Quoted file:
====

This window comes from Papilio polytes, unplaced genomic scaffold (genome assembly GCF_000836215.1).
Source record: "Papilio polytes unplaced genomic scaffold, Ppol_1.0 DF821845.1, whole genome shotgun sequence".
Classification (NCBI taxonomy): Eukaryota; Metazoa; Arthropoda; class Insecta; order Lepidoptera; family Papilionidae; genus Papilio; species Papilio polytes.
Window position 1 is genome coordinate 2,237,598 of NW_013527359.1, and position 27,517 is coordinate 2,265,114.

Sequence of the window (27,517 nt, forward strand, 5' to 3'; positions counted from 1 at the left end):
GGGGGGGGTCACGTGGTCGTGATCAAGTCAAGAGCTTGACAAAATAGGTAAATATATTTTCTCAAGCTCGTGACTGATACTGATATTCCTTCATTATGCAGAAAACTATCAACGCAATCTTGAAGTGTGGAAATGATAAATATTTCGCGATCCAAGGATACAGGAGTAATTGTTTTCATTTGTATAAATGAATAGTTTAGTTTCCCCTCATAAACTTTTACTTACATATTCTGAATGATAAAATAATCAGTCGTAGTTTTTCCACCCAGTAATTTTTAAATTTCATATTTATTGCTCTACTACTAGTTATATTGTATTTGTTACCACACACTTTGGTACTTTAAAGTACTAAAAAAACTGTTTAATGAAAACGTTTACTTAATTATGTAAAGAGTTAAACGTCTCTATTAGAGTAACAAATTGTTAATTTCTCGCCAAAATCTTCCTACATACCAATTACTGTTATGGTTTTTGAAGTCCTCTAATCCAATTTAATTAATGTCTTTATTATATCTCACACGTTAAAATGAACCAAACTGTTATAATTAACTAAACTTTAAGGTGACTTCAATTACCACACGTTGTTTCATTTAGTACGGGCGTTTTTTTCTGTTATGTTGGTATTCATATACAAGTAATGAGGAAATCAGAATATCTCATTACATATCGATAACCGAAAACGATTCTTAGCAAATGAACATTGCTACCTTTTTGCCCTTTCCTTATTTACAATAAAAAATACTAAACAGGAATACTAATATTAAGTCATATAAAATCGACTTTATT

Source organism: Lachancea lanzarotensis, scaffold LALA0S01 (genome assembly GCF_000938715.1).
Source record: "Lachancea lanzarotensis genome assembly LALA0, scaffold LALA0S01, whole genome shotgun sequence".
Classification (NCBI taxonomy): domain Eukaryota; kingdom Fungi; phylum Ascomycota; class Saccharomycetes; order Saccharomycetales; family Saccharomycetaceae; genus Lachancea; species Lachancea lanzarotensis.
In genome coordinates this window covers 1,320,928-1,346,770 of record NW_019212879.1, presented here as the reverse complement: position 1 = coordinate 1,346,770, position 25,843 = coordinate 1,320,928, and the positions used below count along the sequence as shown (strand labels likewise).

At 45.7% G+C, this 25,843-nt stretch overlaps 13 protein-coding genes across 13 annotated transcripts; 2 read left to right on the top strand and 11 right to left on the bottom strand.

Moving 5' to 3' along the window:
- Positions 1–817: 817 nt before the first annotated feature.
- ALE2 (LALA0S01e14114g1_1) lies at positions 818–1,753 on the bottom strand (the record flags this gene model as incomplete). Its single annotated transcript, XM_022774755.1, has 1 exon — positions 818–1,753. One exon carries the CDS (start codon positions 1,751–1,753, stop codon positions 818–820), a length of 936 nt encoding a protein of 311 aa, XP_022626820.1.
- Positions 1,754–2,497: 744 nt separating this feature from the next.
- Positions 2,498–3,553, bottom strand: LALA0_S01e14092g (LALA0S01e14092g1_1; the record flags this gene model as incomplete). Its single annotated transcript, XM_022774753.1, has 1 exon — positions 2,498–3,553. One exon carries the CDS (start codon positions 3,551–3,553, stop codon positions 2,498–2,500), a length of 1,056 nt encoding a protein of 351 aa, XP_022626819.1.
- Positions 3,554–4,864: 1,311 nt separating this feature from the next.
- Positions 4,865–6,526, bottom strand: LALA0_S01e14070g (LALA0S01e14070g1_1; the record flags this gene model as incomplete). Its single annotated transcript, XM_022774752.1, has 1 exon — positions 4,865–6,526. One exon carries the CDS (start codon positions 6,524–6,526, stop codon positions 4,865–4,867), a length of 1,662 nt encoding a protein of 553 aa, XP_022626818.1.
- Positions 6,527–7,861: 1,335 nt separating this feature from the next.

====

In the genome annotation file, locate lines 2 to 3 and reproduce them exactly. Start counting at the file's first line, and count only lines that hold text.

Source record: "Papilio polytes unplaced genomic scaffold, Ppol_1.0 DF821845.1, whole genome shotgun sequence".
Classification (NCBI taxonomy): Eukaryota; Metazoa; Arthropoda; class Insecta; order Lepidoptera; family Papilionidae; genus Papilio; species Papilio polytes.